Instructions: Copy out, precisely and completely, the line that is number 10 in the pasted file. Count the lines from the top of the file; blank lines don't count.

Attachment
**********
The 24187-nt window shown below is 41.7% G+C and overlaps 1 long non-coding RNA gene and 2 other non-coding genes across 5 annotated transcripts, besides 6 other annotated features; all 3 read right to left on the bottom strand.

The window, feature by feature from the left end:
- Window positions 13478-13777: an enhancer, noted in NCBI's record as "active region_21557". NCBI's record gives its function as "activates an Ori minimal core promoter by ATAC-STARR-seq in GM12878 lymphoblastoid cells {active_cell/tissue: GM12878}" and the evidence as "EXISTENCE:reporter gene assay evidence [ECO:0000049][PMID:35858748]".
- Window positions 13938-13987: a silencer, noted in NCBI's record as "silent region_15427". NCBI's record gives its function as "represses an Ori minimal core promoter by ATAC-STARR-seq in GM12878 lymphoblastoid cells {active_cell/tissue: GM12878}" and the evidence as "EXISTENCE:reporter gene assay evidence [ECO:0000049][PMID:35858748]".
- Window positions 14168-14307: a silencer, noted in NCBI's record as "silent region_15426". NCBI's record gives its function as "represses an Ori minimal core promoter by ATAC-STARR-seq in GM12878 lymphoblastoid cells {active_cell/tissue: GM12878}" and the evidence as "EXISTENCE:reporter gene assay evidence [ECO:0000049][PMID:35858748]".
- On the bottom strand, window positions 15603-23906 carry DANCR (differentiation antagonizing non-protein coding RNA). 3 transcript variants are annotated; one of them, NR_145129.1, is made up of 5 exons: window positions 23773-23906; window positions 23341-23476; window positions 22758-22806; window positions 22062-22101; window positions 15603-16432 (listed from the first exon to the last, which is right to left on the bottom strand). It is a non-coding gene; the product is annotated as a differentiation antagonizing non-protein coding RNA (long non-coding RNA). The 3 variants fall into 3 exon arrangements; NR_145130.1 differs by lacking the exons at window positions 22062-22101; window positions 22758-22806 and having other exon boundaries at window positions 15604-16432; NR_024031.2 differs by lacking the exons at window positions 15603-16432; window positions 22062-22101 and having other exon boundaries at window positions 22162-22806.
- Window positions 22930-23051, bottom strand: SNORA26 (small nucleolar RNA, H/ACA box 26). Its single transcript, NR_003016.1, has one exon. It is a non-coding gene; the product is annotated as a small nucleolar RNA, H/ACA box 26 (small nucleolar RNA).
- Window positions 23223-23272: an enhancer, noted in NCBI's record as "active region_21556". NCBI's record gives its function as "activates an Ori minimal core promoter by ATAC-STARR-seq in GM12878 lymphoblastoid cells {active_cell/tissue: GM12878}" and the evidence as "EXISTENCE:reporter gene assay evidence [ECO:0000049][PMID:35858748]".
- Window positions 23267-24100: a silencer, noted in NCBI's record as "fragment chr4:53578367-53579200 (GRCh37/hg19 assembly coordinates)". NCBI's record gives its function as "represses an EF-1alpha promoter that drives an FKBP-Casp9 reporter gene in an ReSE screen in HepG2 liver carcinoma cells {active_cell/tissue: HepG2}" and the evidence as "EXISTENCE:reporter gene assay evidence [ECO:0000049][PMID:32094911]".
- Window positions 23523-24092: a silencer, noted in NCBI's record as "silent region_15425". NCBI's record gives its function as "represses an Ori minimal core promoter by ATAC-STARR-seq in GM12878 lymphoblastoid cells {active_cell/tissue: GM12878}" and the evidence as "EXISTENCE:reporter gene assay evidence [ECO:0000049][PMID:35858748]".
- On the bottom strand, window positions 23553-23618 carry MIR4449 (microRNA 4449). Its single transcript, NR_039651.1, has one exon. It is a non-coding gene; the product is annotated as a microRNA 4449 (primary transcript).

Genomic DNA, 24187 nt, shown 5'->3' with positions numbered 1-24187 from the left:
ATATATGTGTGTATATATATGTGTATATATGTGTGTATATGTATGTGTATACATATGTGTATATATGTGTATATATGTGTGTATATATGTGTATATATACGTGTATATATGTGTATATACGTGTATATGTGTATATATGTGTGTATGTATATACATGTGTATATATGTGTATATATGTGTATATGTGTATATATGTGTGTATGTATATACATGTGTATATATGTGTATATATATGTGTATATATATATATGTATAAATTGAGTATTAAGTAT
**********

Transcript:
- Window positions 23523-24092: a silencer, noted in NCBI's record as "silent region_15425". NCBI's record gives its function as "represses an Ori minimal core promoter by ATAC-STARR-seq in GM12878 lymphoblastoid cells {active_cell/tissue: GM12878}" and the evidence as "EXISTENCE:reporter gene assay evidence [ECO:0000049][PMID:35858748]".